A Mystical Journey, a music festival celebrating Sufi music and other expressions of devotion from the Muslim world, completed their U.S. tour in Queens, NY, featuring nine different performing groups from Algeria, Bosnia, India, Iran, Pakistan, Syria, Tajikistan, and the United States.
Sain Zahoor from Pakistan proved to be one of the more colorful beginning acts. Not able to read or write, Sain composed his songs by drawing them on paper, then memorizing them. The strong baritone of his clear singing caused the crowd to clap in time to the beat created by his accompanying accordion, tabla, and a percussive instrument made of two parallel metal rods. The saturated colors and ornate baubles of his traditional dress nearly overwhelmed and distracted the viewers from the pure artistry of his music.
Houria Aichi, a well-known Algerian mystical singer, arrived on stage in a flowing brown robe and nodded solemnly to the support musicians on lute and sitar, before silently gathering her composure. Having grown up with this type of music, she reminded the audience that the spirituals help her “forget myself in order to see God with my own eyes.” From the first transcendent clear note, as her songs rang along the upper parts of the register and her wailing and crying phrases reverberated throughout the performance space, any viewer could see that her devotion was obvious and her message was clear, even without understanding the lyrics. As she repeated a certain mystical phrase “shahada,” enunciating each syllable, she jumped and skipped around stage, exhorting the audience to sing along. Her energy was infectious and soon the crowd followed along, many of them already familiar with the phrasing as they delivered the first of many standing ovations.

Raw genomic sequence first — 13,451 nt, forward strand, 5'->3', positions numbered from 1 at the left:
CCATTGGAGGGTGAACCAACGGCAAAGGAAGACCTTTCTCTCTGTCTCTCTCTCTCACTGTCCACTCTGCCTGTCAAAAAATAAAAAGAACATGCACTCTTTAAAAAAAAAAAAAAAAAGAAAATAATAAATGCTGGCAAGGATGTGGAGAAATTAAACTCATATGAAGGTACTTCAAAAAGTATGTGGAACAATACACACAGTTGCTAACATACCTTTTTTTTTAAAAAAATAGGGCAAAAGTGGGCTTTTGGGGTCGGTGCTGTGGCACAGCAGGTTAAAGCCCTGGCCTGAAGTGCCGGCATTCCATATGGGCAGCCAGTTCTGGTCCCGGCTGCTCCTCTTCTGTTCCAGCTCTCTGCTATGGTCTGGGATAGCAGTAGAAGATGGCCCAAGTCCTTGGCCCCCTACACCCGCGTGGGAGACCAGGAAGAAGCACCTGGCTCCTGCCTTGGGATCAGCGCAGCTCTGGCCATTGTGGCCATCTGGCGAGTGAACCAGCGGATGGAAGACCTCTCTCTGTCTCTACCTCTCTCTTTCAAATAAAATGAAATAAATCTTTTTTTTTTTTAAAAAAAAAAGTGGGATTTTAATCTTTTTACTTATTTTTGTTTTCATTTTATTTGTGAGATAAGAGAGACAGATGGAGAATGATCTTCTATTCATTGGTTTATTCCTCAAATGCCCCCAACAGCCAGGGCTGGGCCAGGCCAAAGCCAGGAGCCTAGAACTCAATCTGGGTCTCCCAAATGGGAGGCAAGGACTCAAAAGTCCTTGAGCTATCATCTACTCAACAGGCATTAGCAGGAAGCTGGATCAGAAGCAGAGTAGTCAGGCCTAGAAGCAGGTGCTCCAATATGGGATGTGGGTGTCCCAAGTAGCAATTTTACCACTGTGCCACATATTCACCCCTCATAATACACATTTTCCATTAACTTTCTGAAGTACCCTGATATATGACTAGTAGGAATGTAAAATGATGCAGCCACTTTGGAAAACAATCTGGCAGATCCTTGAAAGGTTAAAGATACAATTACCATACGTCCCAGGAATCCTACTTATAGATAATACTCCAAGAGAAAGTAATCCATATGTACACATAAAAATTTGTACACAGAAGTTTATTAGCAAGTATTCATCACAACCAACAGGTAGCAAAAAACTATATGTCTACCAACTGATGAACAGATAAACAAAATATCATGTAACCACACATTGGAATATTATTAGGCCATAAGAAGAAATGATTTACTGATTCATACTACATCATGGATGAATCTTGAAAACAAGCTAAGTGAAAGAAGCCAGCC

The journey continued with Tahleeleh, the Syrian Sufi music group with whirling dervishes. Led by Sheikh Hamza Chakour, choir master at the Great Mosque in Damascus, the group of 10 musicians started with a devotional strikingly similar to the Islamic call-to-prayer, accompanied by the oud, santuur, flute and drum. The chorus of multiple singers created deep harmonies, atonal chanting interspersed with the grunting and call-response of the lyrics. As the music increased in intensity, four men slowly rose and shed their great outer black robes to reveal the Sufi dancer’s white vestments. Sufi music and dance are connected, with the esoteric Sufi Muslim tradition dictating that the mystical turning of the dancer represents the connection with the harmony of the universe. After bowing to the attendees and the musicians, the dancers swayed back and forth, spinning in slow circles then increasing in speed, as the musicians continued their rhythms. The dancers lifted their right hand to signify receiving wisdom from God, and the left pointed to the ground to indicate distribution of knowledge to the universe. The dancers’ robes billowed out to create a conical blur as their circles tightened and the audience erupted in appreciation